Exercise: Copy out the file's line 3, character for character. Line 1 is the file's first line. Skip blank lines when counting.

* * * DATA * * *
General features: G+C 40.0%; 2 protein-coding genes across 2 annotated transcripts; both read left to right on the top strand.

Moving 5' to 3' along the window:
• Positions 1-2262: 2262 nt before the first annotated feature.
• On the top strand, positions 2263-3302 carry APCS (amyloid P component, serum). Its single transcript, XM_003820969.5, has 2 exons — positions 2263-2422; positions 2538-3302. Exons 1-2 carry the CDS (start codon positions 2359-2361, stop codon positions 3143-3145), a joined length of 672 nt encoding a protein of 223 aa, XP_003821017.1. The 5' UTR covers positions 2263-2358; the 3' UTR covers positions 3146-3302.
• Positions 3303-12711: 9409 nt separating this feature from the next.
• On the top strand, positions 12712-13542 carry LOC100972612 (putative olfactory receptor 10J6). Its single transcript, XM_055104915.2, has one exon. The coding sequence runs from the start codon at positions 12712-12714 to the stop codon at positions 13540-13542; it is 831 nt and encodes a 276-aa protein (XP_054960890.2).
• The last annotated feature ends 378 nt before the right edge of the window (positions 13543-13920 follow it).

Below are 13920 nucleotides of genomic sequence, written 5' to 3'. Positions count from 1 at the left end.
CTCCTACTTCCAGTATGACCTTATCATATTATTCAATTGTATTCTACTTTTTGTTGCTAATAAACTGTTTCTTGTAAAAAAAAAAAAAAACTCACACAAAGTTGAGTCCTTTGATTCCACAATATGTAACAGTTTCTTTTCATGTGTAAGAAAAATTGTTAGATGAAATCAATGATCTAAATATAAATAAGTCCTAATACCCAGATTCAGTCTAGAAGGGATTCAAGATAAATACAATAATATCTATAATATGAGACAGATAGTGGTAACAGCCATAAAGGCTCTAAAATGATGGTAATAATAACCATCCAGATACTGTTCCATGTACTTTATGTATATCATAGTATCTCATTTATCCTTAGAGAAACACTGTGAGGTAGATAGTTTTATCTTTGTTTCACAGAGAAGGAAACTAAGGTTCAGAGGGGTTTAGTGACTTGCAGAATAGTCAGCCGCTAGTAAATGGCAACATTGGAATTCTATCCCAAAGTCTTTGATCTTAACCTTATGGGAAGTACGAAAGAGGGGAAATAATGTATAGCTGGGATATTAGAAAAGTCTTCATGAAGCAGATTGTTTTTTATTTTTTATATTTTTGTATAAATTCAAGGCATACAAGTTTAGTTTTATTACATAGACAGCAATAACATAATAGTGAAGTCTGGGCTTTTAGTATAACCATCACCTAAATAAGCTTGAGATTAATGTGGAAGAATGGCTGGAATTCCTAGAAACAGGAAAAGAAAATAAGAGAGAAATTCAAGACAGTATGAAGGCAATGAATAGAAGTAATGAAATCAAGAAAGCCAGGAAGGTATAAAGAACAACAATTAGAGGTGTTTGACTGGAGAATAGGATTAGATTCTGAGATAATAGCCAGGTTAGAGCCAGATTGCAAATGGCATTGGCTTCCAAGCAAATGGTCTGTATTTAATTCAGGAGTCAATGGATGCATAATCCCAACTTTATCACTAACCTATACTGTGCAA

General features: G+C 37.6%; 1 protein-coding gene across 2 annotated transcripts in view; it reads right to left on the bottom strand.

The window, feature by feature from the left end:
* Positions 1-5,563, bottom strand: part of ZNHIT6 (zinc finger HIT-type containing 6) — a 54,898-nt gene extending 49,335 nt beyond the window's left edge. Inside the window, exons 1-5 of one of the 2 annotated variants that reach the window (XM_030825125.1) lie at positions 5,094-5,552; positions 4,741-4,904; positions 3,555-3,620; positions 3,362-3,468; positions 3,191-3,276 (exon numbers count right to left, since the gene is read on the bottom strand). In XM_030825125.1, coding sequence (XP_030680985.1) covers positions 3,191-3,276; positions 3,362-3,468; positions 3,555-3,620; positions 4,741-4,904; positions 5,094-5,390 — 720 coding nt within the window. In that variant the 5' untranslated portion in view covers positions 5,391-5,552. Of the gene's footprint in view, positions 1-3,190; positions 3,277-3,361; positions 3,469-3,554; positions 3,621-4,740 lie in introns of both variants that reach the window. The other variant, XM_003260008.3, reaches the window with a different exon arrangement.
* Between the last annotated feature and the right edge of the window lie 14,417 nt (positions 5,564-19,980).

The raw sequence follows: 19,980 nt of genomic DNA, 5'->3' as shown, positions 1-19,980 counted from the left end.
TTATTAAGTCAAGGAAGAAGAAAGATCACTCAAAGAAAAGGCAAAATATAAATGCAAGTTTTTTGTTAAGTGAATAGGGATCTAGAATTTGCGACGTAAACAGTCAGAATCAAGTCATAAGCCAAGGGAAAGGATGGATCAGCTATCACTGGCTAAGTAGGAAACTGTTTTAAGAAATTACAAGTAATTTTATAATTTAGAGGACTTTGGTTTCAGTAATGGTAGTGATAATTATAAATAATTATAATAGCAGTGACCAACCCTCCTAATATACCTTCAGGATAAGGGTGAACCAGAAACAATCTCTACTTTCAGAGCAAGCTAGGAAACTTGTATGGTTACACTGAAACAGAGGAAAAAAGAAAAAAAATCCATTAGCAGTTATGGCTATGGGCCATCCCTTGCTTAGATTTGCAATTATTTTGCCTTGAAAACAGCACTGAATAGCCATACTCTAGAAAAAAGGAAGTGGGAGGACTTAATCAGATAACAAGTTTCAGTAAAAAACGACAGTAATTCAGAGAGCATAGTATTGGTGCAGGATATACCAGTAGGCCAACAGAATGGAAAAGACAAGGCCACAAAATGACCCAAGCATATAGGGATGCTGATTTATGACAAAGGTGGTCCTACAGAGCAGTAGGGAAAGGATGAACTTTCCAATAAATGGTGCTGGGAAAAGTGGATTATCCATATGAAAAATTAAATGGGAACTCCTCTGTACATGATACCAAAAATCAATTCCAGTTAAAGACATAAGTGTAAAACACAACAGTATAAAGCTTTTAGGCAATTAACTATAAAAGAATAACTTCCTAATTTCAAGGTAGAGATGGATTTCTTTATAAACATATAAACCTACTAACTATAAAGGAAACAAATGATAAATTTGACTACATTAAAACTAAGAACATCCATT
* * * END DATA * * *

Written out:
• Positions 1-2262: 2262 nt before the first annotated feature.